Three PPV4-positive pigs (2 sows and 1 boar) from two farms in two provinces: Jiangsu (JS0910 and JS0918, from the same farm) and Henan (HEN0922) were selected for full-length genome sequence determination. Seven pairs of primers (Table 1) (based on of GenBank sequence GQ387500) [6] were designed and used to determine the coding sequences, in the 5' to 3' orientation, from the beginning of ORF1, through ORF3, to the end of ORF2. The nucleotide sequences obtained were assembled using the Seqman software and aligned using CLUSTALW of alignment software and a phylogenetic tree was generated using MEGA 4.1 software [12] and the neighbor-joining method [13].
Table 1

Primers for the amplification of the full-length genome sequence of PPV4.

#

Primers

Sequences

Position*

Tm (°C)

1

PF356

5' TGACGCAGTACAGACCGACGAGA 3'

356

60

 

PR1197

5' AATGCAAGTGCAAGCCACCTTTT 3'

1197

 

2

PF1050

5' AGTAATCTGGTAATCGCTGTTCG 3'

1050

 
 

PR1942

5' ATGTTAGTCTTTCCTGTTGTGGC 3'

1942

 

3

PF1568

5' GCTGGTGGATAACAACATCTGCT 3'

1568

 
 

PR2553

5' GTTTCTTCTTTCTCGGTGCTTCT 3'

2553

 

4

PF2530

5' AAGAAGCACCGAGAAAGAAGAAA 3'

2530

 
 

PR3413

5' AAATCTAAGGGACAAGGCAAACG 3'

3413

 

5

PF3363

5' AGATACTAAGAAAGACAAGGTGGAG 3'

3363

 
 

PR4263

5' AATAATAGAAGGTATAGCGTCTCCA 3'

4263

 

6

PF3918

5' ACCTGCTCCTCCATCTTCTCCAC 3'

3918

 
 

PR4897

5' GGCCGTCATCATACATTCTGCTC 3'

4897

 

7

PF4219

5' ACTTACTGTTCTATGATGTCTGGAG 3'

4219

 
 

PR5862

5' ATATCATCTGCGGTGTCTGGG 3'

5862

 

*The position according to PPV4 clone C17 GenBank accession number: GQ387500) [6]

Sequence analysis revealed that the JS0910 sample yielded 2 variants, the JS0918 sample yielded 3 variants and the HEN0922 sample yielded 2 variants. These seven PPV4 genomes contained three major ORFs, which included a putative replicase (ORF1), an ORF3 of unknown function and a capsid gene (ORF2). The coding capacity of each ORF was identical to that of the American PPV4 [6]. Phylogenetic analysis showed that these Chinese PPV4 genomes clustered with the American PPV4 genomes. Among the Chinese isolates, the nucleotide sequence identity of ORF1 was 99.1- 99.3%, ORF2 was 99.2-99.8% and ORF3 was 99.2-99.3%. Between the Chinese isolates and the American isolates, nucleotide identity of ORF1 was 99.7-99.8%, ORF2 was 99.2-99.8% and ORF3 was 99.7-99.8%. Among the Chinese isolates, the amino acid identity of ORF1 was 98.9-99.3%, ORF2 was 99-100% and ORF3 was 99.3- 99.6%. Between the Chinese isolates and the American isolates, the amino acid identity of ORF1 was 99.8-100%, ORF2 was 98.5-99% and ORF3 was 99.7-99.9%.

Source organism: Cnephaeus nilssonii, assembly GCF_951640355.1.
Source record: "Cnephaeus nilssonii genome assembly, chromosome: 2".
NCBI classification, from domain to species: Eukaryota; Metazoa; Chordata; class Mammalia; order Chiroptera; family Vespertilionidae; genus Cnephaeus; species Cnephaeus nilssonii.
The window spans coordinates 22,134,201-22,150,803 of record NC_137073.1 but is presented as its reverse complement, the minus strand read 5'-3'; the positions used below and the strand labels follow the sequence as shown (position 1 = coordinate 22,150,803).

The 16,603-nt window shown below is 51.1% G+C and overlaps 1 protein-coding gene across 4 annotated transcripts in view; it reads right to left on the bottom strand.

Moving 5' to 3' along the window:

Previous work demonstrated that head-to-tail circular or concatameric PPV4 genomes exist in tissues of the infected animals [6]. Primers designed specifically to detect head-to-tail covalently linked sequences used in the previous study were employed to determined the head-to-tail junction sequences of the seven PPV4 genomes obtained. PCR experiments yielded head-to-tail products of four difference sizes. After sequence determination and assembly, it was noted that the sizes of the seven genomes ranged from 5400 to5644 nucleotides (nt) (GenBank accession numbers: GU978964-GU978968, HM031134-HM031135). In comparison with the genomes of the American PPV4 (5780-5905 nt), all the Chinese PPV4 genomes examined were smaller and the deleted sequence in each genome was located between nt 5964-595 in the non-coding region. The 5400 nt genome (GU978964, GU978968 and HM031134) was detected in all 3 pigs that came from 2 different provinces and the 5644 nt genome (GU978965 and GU978967) was detected in 2 pigs from the same farm. Interestingly, the nucleotide deletions of the three 5400 nt genomes were identical and the nucleotide deletions of the two 5644 nt genomes were also identical.